“The hottest issue right now is what we’re calling protected bike lanes, what we called cycle tracks for a while,” Laird replied. “There’s a lot of demand for some guidance and consistency for what those look like… I think by the time we put together that new bike guide it’s going to have new guidance on protected bike lanes.”

Eric Ophardt of the New York State DOT, who also serves on the non-motorized committee, also cited new bike lane designs as the top issue he sees.

“The big thing is the bike paths and sidepaths that are being built all over this country,” he said.

Though physically separated bike lanes are only one of several issues on the committees’ plates, it’s one that people remain likely to disagree about.

Lynn Jonell Soporowski of the Kentucky Transportation Cabinet and another member of the non-motorized committee, is dubious about protected bike lanes, saying that Kentucky cities don’t have much room for such facilities.

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Massachusetts’ Bikeway Design Guide Will Be Nation’s Most Advanced Yet

Images from MassDOT Separated Bike Lane Planning and Design Guide.

pfb logo 100x22Michael Andersen blogs for The Green Lane Project, a PeopleForBikes program that helps U.S. cities build better bike lanes to create low-stress streets.

Bikeway design in this country keeps rocketing forward. The design guide that Massachusetts is planning to unveil in November shows it.

The new guide, ordered up by MassDOT and prepared by Toole Design Group, will offer the most detailed engineering-level guidance yet published in the United States for how to build safe, comfortable protected bike lanes and intersections.

“It’ll be a good resource for all 50 states,” said Bill Schultheiss, a Toole staffer who worked on the project. “I think it’ll put some pressure on other states to step up.”

There are lots of details to get excited about in the new design guide, which is scheduled for release at MassDOT’s Moving Together conference on November 4. But maybe the most important is a set of detailed recommendations for protected intersections, the fast-spreading design, based on Dutch streets, that can improve intersection safety for protected and unprotected bike lanes alike.

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DOT Commits to Sixth Ave Protected Bike Lane From 14th to 33rd Streets

What Sixth Avenue could look like. Rendering: The Street Plans Collaborative and Carly Clark for Transportation Alternatives [PDF]

What Sixth Avenue could look like. Rendering: The Street Plans Collaborative and Carly Clark for Transportation Alternatives [PDF]

DOT says it will begin planning and outreach later this year for a protected bike lane on Sixth Avenue between 14th and 33rd Streets in Manhattan.

The announcement comes after years of advocacy by the Transportation Alternatives Manhattan activist committee, which called for protected bike lanes and pedestrian islands on Fifth Avenue and Sixth Avenue. The effort garnered support from local community boards, business improvement districts, and City Council members Corey Johnson and Dan Garodnick. Now, DOT is officially on board.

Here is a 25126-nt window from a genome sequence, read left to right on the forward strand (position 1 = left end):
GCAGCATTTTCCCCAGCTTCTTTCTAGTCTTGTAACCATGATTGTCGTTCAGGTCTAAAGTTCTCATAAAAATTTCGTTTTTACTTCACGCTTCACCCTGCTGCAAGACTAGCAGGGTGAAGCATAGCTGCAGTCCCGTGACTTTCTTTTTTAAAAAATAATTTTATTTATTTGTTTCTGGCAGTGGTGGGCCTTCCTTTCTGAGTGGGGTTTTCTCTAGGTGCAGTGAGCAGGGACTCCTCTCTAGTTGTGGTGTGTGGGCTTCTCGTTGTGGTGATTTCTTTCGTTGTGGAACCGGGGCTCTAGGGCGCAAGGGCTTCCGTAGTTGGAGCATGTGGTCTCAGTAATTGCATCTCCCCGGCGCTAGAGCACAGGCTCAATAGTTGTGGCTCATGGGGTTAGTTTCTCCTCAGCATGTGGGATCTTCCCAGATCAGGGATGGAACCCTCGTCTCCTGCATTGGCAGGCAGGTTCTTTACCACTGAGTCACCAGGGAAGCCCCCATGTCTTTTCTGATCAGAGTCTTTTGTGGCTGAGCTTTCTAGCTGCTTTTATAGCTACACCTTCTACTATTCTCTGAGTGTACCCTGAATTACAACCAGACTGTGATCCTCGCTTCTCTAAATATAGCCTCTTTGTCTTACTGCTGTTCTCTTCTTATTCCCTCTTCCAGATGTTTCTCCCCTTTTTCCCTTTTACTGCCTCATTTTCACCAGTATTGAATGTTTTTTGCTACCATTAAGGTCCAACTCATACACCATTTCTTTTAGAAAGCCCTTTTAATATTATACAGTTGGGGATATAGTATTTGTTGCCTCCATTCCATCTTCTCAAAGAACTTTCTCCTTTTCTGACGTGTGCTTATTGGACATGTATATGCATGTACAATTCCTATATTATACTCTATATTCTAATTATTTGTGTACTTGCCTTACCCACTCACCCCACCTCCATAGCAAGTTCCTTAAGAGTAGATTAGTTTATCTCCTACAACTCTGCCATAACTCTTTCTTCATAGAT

Currently, there are northbound protected bike lanes on the east side (First Avenue) and west side (Eighth Avenue) of Midtown, but not in between. Nevertheless, there’s a huge appetite for cycling along the spine of Manhattan, and many people on bikes have to mix it up with car traffic on some of the city’s widest and most chaotic streets. In May, DOT added buffers to the existing bike lane on Sixth Avenue between Christopher and 14th streets.

DOT hasn’t committed to a southbound protected bike lane on Fifth Avenue. The agency instead views the Sixth Avenue project as a pair with the southbound protected bike lane on Broadway in Midtown. There is also a buffered bike lane on Fifth Avenue south of 23rd Street.

Will the Sixth Avenue bike lane extend north of 33rd Street, where cyclists face the most intense car traffic? “One step at a time,” DOT Commissioner Polly Trottenberg said. “The goal is, we’ll continue to work our way north, as we have on a lot of these projects.”

Transportation Alternatives has an online petition to thank City Hall for the Sixth Avenue project and urge the city to bring protected bike lanes to more Midtown avenues.

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First Avenue Bike Lane Fix on Hold Until Pope and UN Leave Town

Image: DOT

Wait until next month for safety improvements on First Avenue. Image: DOT [PDF]

DOT was supposed to start filling the gap in the First Avenue protected bike lane in Midtown this summer, but the agency says it’s waiting until the Pope leaves town and the UN General Assembly adjourns before moving forward.

When the First Avenue bike lane was installed in 2011, DOT left a gap of 10 blocks south of 59th Street, instead going with sharrows to maximize the number of car lanes approaching the toll-free Queensboro Bridge. Then this May DOT came back and got Community Board 6’s backing to fill the gap.

The plan was to install a protected bike lane and pedestrian islands from 49th to 55th streets over the summer, before coming back to CB 6 in September or October with a design for the final few blocks. That segment, from 55th to 58th streets, is clogged with multiple lanes of drivers turning left across the paths of cyclists.

DOT Bicycle Program Director Hayes Lord explained the process at a meeting of the New York Cycle Club last night. “We couldn’t even model the portion from 55th to 59th,” he said of the traffic challenges. “[CB 5 members] were very pleased that we were taking this approach, that we weren’t just ramming it through. We want to do it right. So we will take our time.”